MANILA – Foreign Affairs Secretary Teodoro Locsin Jr. on Wednesday said China’s vaccine aid and the swarming of Chinese fishing vessels at the Julian Felipe Reef are two “unrelated” subjects.
The statement came following concerns that the donations could be Beijing’s way of “softening the blow” of the unauthorized presence of over 200 Chinese ships on the Philippine exclusive economic zone this month.
“No, it is not. Unrelated. Any diminution of commitment to the totality of our rights in the West and South China Sea would disobey President Rodrigo Duterte’s United Nations declaration and is tantamount to disloyalty to the Republic,” Locsin said on Twitter.
A total of 400,000 doses of CoronaVac vaccines arrived in Manila on Wednesday morning, bringing to one million the total Covid-19 jabs Beijing donated to the country.
In an interview on the sidelines of its arrival, Chinese Ambassador Huang Xilian described the aid as an act of goodwill to help a neighbor better respond to the pandemic.
“As neighbors, we are helping each other in trying times, this is another joint effort which shows the kind of closer friendship and partnership between our two countries,” he said.
Concerns were raised following a Monday confirmation by the Armed Forces of the Philippines that about 183 Chinese fishing vessels still linger in the vicinity of Julian Felipe Reef after the Department of Foreign Affairs (DFA) on Sunday issued a diplomatic protest against the presence of the ships on Philippine waters.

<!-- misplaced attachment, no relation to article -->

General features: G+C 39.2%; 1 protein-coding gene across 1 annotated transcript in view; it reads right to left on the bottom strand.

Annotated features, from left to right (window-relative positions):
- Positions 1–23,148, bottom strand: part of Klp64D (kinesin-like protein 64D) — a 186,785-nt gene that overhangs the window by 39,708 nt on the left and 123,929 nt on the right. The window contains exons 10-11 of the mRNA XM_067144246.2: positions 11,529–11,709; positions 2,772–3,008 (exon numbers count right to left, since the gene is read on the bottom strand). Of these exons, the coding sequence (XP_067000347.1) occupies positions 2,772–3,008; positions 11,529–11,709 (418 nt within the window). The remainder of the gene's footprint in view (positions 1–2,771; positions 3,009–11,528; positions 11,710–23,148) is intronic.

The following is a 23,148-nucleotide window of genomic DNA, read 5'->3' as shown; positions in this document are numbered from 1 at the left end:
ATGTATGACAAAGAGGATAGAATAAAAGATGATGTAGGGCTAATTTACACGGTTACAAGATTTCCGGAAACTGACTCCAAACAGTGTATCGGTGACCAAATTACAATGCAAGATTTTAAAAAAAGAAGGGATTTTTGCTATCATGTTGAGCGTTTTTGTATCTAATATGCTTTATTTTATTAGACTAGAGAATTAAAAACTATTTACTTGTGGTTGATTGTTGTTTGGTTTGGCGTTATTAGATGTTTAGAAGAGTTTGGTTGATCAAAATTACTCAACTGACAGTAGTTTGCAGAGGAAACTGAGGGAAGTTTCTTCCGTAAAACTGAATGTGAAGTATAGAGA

The United States immediately backed Manila, with other countries, such as Australia, the United Kingdom, and Japan also raising concerns on the region’s situation– a majority of whom relayed their positions over Twitter.
The Chinese Embassy in Manila responded to Tokyo by quote-retweeting Japanese Ambassador to Manila Koshikawa Kazuhiko that “China as a littoral state of the South China Sea is committed to managing differences through bilateral consultations”.
It even accused Japan of “willingly” stooping to acting as “a strategic vassal of the US” and stressed that “such despicable behavior is inviting the wolf into the house, betraying the collective interests of the whole region and doomed to fail.”
Australia was among the latest foreign government to air its side on the South China Sea situation, saying it remains concerned about “destabilizing actions” that could provoke an escalation of tension in the region.
“Australia supports an Indo-Pacific region which is secure, open, and inclusive. The South China Sea– a crucial international waterway– is governed by international rules and norms, particularly UNCLOS [United Nations Convention on the Law of the Sea]. We remain concerned about destabilizing actions that could provoke escalation,” Australian Ambassador Steven Robinson said in a tweet Wednesday. (PNA)